In fact, during the same period of the sanctuary city and drug law nullification movements in the 2010s, a "firearms freedom" movement was building. This movement led to nine states passing firearm freedom legislation, essentially declaring federal gun laws irrelevant to firearms and accessories built within each respective state, due to them not being subjected to the Interstate Commerce Clause. These gun laws were quickly struck down in federal courts, as the courts have a long history of abusing the Interstate Commerce Clause to ensure federal power over all manner of things not mentioned in the Constitution.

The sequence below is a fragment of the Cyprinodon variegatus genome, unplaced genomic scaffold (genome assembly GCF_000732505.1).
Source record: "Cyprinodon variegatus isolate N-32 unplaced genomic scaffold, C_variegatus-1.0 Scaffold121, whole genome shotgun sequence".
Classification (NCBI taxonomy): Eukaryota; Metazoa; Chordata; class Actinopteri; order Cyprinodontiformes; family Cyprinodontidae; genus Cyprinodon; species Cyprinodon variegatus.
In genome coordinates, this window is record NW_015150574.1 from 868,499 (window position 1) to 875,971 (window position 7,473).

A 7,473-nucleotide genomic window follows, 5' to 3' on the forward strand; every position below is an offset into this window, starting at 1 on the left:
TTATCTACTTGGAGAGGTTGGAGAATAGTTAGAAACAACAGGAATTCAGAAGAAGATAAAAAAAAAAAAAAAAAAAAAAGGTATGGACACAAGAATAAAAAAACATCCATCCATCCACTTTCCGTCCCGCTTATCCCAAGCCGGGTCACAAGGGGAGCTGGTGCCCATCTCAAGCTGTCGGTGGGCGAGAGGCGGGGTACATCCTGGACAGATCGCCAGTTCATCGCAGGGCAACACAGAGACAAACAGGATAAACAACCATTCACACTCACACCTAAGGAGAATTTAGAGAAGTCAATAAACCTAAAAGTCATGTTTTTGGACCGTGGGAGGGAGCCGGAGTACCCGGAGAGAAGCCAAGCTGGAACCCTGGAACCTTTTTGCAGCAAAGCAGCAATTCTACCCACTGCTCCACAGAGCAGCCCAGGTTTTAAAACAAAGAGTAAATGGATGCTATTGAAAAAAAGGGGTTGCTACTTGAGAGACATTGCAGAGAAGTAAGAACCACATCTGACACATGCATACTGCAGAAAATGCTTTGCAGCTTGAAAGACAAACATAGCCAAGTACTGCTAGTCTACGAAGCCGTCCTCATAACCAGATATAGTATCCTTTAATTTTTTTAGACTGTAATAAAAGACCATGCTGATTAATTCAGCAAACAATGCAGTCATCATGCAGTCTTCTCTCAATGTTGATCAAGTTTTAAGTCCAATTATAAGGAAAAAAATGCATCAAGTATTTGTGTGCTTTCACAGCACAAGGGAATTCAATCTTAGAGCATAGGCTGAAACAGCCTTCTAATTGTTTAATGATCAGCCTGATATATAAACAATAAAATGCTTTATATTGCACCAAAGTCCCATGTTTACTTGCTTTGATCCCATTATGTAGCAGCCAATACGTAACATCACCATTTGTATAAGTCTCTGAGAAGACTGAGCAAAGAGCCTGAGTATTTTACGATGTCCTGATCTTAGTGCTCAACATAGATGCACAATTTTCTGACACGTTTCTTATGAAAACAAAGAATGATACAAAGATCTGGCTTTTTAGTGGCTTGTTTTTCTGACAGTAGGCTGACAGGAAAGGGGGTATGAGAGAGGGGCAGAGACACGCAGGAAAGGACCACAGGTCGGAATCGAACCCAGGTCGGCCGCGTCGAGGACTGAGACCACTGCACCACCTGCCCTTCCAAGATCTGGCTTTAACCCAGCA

Some firearms freedom acts remain in effect but have little to no consequence when it comes to protecting or expanding gun rights. But momentum is building again. Recently, we have seen a flurry of activity in the space of gun law nullification. The revival was in part due to the declaration of sanctuary counties and states for the 2nd amendment. These laws, to date, have proven entirely symbolic and do not seem to influence federal enforcement of gun laws throughout the US. Part of the reason for this is many of these laws and resolutions have no funding mechanisms, do not provide penalties for government officials violating the acts, and do not grant protections to citizens who may be arrested or prosecuted by higher levels of government.